The Story of the Amulet – Chapter 2: The Half Amulet

Long ago—that is to say last summer—the children, finding themselves embarrassed by some wish which the Psammead had granted them, and which the servants had not received in a proper spirit, had wished that the servants might not notice the gifts which the Psammead gave. And when they parted from the Psammead their last wish had been that they should meet it again. Therefore they had met it (and it was jolly lucky for the Psammead, as Robert pointed out). Now, of course, you see that the Psammead’s being where it was, was the consequence of one of their wishes, and therefore was a Psammead-wish, and as such could not be noticed by the servants. And it was soon plain that in the Psammead’s opinion old Nurse was still a servant, although she had now a house of her own, for she never noticed the Psammead at all. And that was as well, for she would never have consented to allow the girls to keep an animal and a bath of sand under their bed.

When breakfast had been cleared away—it was a very nice breakfast with hot rolls to it, a luxury quite out of the common way—Anthea went and dragged out the bath, and woke the Psammead. It stretched and shook itself.

“You must have bolted your breakfast most unwholesomely,” it said, “you can’t have been five minutes over it.”

“We’ve been nearly an hour,” said Anthea. “Come—you know you promised.”

“Now look here,” said the Psammead, sitting back on the sand and shooting out its long eyes suddenly, “we’d better begin as we mean to go on. It won’t do to have any misunderstanding, so I tell you plainly that—”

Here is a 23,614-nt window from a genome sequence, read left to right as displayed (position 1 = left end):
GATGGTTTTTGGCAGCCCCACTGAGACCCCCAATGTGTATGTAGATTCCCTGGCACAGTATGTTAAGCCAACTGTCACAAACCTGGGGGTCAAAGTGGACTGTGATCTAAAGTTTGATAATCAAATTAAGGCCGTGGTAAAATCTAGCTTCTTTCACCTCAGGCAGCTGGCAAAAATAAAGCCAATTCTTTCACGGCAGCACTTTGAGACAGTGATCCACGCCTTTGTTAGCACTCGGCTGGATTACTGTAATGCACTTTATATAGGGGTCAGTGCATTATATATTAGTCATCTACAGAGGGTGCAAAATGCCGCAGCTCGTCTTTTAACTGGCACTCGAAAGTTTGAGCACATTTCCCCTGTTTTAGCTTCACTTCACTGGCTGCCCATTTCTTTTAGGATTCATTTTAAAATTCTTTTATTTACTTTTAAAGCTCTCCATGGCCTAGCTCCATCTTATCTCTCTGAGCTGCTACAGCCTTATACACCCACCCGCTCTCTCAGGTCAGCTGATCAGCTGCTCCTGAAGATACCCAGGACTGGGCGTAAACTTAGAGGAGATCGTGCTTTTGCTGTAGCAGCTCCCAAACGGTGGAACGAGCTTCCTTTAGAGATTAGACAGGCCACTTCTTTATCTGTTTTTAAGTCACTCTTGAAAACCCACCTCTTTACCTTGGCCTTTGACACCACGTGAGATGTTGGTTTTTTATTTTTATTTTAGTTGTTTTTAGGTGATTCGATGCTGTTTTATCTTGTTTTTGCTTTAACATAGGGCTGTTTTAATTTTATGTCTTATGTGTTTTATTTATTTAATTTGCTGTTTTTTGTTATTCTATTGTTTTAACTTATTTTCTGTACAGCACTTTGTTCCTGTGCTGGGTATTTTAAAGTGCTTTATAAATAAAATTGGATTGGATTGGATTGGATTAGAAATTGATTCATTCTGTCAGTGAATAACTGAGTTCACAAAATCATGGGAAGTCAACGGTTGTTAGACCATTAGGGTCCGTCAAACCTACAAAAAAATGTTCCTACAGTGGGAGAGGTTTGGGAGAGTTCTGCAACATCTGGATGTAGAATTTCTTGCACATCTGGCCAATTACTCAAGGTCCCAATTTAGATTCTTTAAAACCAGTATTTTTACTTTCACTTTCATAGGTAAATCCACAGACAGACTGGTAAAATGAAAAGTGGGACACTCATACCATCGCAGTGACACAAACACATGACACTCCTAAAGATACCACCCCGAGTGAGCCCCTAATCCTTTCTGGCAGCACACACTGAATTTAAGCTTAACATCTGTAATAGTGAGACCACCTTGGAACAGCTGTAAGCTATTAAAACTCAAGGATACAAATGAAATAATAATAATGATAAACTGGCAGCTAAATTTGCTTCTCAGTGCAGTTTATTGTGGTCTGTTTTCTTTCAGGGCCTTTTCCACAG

“Oh, please,” Anthea pleaded, “do wait till we get to the others. They’ll think it most awfully sneakish of me to talk to you without them; do come down, there’s a dear.”

She knelt before the sand-bath and held out her arms. The Psammead must have remembered how glad it had been to jump into those same little arms only the day before, for it gave a little grudging grunt, and jumped once more.

Anthea wrapped it in her pinafore and carried it downstairs. It was welcomed in a thrilling silence.

At last Anthea said, “Now then!”

“What place is this?” asked the Psammead, shooting its eyes out and turning them slowly round.

“It’s a sitting-room, of course,” said Robert.

“Then I don’t like it,” said the Psammead.

“Never mind,” said Anthea kindly; “we’ll take you anywhere you like if you want us to. What was it you were going to say upstairs when I said the others wouldn’t like it if I stayed talking to you without them?”

It looked keenly at her, and she blushed.

“Don’t be silly,” it said sharply. “Of course, it’s quite natural that you should like your brothers and sisters to know exactly how good and unselfish you were.”

“I wish you wouldn’t,” said Jane. “Anthea was quite right. What was it you were going to say when she stopped you?”

“I’ll tell you,” said the Psammead, “since you’re so anxious to know. I was going to say this. You’ve saved my life—and I’m not ungrateful—but it doesn’t change your nature or mine. You’re still very ignorant, and rather silly, and I am worth a thousand of you any day of the week.”

“Of course you are!” Anthea was beginning but it interrupted her.

“It’s very rude to interrupt,” it said; “what I mean is that I’m not going to stand any nonsense, and if you think what you’ve done is to give you the right to pet me or make me demean myself by playing with you, you’ll find out that what you think doesn’t matter a single penny. See? It’s what I think that matters.”